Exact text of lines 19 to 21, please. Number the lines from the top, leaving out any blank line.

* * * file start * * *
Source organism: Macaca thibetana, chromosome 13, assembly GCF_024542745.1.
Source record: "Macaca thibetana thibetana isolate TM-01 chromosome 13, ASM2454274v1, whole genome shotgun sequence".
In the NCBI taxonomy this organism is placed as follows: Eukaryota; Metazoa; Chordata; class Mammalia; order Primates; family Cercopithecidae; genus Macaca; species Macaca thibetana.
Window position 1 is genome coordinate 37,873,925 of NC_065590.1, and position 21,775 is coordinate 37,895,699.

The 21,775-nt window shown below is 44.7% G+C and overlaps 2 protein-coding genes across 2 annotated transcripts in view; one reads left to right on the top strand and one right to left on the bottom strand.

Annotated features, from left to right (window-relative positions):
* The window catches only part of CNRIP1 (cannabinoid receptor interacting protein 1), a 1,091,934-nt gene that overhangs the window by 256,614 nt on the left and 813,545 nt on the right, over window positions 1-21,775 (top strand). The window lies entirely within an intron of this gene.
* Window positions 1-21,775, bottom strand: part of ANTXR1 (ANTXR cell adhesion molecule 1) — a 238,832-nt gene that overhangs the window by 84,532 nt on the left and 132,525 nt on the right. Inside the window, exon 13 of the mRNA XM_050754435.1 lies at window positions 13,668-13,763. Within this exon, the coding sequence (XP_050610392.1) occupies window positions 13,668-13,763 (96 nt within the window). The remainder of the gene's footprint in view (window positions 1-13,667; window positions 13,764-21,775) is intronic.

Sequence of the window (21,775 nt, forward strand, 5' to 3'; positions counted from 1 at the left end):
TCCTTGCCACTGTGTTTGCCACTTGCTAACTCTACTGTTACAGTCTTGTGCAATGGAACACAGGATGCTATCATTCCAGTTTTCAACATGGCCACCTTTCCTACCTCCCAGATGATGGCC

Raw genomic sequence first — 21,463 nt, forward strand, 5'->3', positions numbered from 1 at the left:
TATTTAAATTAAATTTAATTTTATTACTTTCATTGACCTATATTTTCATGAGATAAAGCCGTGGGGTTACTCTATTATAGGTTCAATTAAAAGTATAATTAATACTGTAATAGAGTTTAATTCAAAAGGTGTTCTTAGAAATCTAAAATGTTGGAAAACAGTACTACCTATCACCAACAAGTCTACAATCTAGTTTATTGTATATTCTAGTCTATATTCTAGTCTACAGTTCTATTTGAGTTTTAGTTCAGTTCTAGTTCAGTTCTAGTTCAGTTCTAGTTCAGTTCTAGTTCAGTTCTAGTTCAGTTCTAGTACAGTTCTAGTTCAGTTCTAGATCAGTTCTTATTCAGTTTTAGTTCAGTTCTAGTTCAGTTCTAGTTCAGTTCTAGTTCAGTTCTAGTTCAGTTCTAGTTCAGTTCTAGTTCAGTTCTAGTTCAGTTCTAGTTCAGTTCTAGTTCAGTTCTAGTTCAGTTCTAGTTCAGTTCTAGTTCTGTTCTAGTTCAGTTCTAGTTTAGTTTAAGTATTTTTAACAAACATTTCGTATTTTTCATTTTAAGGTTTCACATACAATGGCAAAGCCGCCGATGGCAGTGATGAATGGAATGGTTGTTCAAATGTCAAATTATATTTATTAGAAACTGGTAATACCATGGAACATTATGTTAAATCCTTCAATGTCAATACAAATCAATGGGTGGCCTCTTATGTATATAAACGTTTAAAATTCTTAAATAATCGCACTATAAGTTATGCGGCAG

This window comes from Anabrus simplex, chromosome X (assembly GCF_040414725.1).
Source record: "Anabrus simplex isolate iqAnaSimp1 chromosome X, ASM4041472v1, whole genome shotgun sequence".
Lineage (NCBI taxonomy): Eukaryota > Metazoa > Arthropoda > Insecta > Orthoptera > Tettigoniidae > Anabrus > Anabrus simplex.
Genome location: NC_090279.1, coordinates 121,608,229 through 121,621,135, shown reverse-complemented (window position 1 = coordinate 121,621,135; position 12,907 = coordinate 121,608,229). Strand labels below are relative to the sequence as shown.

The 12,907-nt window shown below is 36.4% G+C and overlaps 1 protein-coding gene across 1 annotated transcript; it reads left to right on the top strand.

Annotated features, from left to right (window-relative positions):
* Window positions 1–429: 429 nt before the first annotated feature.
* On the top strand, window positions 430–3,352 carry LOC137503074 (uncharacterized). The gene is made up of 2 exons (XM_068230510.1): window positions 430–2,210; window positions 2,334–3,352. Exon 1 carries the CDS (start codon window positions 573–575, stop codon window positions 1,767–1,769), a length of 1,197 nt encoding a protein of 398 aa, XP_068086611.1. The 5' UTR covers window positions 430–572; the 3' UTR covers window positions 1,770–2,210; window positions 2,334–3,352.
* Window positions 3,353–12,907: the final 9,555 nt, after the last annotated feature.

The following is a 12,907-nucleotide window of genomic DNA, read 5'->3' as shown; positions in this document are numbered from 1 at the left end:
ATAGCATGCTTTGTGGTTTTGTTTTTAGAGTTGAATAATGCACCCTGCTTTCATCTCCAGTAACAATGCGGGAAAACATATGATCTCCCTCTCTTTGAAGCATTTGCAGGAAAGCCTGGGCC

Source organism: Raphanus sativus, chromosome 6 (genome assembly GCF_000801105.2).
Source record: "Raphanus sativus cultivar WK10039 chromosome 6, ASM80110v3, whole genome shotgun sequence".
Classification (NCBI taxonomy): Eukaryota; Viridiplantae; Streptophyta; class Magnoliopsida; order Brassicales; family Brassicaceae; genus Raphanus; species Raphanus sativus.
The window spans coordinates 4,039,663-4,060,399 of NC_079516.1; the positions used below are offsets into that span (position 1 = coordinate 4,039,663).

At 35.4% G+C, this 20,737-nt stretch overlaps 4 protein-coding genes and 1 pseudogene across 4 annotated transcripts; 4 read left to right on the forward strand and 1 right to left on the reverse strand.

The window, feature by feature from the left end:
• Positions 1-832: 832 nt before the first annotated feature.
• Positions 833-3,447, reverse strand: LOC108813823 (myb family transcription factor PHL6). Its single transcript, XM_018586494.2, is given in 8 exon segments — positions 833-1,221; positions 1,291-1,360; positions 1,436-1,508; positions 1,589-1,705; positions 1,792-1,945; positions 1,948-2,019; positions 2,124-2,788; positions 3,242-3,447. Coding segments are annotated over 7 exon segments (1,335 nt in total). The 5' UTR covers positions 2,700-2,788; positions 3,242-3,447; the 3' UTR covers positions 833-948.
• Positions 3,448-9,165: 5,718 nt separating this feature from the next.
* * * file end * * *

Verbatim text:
* Window positions 1–429: 429 nt before the first annotated feature.
* On the top strand, window positions 430–3,352 carry LOC137503074 (uncharacterized). The gene is made up of 2 exons (XM_068230510.1): window positions 430–2,210; window positions 2,334–3,352. Exon 1 carries the CDS (start codon window positions 573–575, stop codon window positions 1,767–1,769), a length of 1,197 nt encoding a protein of 398 aa, XP_068086611.1. The 5' UTR covers window positions 430–572; the 3' UTR covers window positions 1,770–2,210; window positions 2,334–3,352.
* Window positions 3,353–12,907: the final 9,555 nt, after the last annotated feature.